Drowning The Shamrock

Drowning The Shamrock

Immediate Release - March 2021

The tradition of ‘Drowning the Shamrock’ on Saint Patrick’s Day has a story. This longstanding ceremony dates back to times when Lenten fasting was observed keenly. March 17th was the one day during Lent when abstinence and fasting rules were relaxed.  Even the most devout Catholics would succumb to a little sip to toast the Patron Saint of Ireland.


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The Shamrock is Ireland’s favourite little green plant. We don’t know whether we bear good news or not here  – but brace yourselves  – it doesn’t really exist!! Well, it does, of course, but it’s not the plant you think it is! The Shamrock isn’t actually a creation in itself, but technically another version of clover – white clover to be more accurate.

Its name in Gaelic is ‘seamrog’, which means summer plant. Shamrock is a common weed originally indigenous to Ireland.  But it has been adopted by the Irish as a national symbol, given its own name and status – it’s said that shamrock won’t grow anywhere else outside Ireland.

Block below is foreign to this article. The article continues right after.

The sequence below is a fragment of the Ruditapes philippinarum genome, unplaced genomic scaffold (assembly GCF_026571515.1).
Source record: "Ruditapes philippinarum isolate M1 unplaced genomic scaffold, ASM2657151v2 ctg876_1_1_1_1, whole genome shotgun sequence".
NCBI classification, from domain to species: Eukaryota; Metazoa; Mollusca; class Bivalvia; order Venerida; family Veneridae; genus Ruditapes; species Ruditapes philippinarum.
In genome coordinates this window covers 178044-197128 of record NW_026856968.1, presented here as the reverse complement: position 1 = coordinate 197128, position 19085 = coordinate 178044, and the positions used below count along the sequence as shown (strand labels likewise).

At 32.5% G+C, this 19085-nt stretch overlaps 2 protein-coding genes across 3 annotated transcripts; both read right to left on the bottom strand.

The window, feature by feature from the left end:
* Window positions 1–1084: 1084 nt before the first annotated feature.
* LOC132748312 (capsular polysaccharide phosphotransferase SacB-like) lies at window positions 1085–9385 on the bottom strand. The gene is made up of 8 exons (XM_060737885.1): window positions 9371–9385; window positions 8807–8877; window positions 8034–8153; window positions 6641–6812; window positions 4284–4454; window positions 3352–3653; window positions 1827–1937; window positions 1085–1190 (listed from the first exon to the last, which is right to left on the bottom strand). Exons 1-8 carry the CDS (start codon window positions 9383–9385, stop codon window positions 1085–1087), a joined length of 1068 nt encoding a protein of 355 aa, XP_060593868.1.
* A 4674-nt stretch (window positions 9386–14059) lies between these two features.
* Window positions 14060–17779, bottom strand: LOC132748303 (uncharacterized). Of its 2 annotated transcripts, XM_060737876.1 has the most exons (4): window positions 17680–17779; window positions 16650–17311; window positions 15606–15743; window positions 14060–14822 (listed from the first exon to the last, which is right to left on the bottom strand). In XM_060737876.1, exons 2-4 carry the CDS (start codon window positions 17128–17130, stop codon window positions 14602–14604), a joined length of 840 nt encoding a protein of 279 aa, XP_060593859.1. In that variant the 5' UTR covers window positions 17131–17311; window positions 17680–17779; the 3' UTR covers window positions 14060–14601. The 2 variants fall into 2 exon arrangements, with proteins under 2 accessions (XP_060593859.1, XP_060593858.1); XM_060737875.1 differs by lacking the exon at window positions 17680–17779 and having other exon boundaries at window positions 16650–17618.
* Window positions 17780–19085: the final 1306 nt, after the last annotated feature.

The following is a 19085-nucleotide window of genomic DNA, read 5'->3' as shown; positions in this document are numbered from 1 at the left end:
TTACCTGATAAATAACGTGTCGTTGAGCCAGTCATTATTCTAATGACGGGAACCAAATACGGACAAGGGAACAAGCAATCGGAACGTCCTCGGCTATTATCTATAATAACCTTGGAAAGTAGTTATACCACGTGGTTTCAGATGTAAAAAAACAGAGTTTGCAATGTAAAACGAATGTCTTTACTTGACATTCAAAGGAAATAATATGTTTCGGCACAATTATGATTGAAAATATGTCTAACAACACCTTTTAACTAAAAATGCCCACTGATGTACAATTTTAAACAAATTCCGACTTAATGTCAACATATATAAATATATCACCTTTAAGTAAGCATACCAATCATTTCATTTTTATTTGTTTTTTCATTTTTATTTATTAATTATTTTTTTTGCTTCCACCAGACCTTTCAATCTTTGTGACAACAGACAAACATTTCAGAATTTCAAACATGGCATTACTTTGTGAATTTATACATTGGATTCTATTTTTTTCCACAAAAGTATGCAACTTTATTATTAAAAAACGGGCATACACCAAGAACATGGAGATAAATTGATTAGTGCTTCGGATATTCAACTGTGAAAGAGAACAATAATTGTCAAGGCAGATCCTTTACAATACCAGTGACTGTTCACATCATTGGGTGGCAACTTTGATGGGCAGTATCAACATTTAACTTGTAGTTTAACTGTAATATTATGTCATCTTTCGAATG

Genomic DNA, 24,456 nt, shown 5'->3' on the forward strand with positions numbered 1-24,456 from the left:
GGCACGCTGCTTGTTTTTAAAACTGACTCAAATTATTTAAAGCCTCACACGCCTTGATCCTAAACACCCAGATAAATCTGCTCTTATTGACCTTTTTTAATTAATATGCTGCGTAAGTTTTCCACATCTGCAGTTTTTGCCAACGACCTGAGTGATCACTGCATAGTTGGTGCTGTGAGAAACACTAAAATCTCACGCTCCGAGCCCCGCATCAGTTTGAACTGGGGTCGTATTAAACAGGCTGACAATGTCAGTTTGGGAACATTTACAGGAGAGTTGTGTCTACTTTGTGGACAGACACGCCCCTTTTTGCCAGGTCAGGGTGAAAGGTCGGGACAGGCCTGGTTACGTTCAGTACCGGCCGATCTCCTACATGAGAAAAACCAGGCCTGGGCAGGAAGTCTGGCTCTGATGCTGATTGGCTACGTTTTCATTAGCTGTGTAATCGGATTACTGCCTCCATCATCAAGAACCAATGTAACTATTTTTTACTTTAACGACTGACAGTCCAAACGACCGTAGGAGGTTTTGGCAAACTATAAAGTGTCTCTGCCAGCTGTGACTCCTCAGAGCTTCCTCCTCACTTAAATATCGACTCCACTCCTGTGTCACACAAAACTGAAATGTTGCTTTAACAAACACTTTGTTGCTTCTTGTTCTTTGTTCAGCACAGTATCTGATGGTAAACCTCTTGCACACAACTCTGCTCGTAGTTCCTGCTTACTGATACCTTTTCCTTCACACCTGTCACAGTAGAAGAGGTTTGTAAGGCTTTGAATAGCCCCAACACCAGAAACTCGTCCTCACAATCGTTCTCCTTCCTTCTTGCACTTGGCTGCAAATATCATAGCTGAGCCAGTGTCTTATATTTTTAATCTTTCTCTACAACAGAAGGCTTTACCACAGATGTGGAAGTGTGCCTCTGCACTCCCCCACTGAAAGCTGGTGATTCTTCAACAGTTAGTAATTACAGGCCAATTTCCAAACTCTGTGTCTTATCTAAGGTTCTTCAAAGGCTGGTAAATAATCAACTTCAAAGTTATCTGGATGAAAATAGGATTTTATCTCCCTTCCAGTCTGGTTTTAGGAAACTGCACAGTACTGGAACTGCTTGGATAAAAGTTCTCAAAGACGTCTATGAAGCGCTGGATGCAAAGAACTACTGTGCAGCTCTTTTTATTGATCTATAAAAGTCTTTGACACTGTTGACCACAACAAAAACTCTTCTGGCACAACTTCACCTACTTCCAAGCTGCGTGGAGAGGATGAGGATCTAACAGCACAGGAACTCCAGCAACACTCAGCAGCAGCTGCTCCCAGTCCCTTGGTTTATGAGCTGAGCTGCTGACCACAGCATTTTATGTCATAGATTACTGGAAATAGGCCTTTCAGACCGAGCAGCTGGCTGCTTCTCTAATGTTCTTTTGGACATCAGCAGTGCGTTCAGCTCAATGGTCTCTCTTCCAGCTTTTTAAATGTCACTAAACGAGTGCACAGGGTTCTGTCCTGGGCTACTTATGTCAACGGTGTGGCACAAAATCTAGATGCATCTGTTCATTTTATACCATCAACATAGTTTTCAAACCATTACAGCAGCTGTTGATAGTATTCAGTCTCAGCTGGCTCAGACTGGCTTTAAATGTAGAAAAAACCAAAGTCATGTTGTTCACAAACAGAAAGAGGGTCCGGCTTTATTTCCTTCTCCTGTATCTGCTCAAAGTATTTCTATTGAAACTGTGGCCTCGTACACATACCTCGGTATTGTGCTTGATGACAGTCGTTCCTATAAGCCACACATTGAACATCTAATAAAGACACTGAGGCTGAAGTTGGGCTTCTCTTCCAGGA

The elusive  ‘four-leaf clover’ is also thought to be a product of the shamrock. Four-leaf clovers occur when the occasional leaf bud forms an extra little leaflet – no one knows why or when – it’s just a quirk of nature. As folklore has it – find one of these and you will be very lucky indeed!

There’s no doubt everyone will be wearing a fresh shamrock on St. Patrick’s Day. It’s synonymous with the Saint and his feast day.

The story says he used the three-leaved plant to represent the Holy Trinity. Drowning the Shamrock on St. Patrick’s Day is an age-old custom, with origins in the Saint himself. An old legend has it that he went into a bar and received a measure of whiskey not quite full. Patrick told the barmen he had a devil in his cellar who fed on the man’s dishonesty, so he’d better mend his ways fast!

Returning to the bar some time afterwards, Patrick saw the barman had done just that, merrily filling glasses of whiskey to the full.

He decreed there and then whiskey should be drunk on his feast day. The drink became known as Pota Phadraig or ‘Patrick’s Pot’. The drowning of the shamrock takes place at the end of the celebrations on St. Patrick’s Night when shamrock is dunked into the last glass of whiskey then drunk during a toast to the saint. Afterwards, the plant is tossed over the left shoulder.

Irish Whiskey is just as much a symbol of St. Patrick’s Day as the shamrock – will you be honouring the Patron Saint with this traditional custom this year?!



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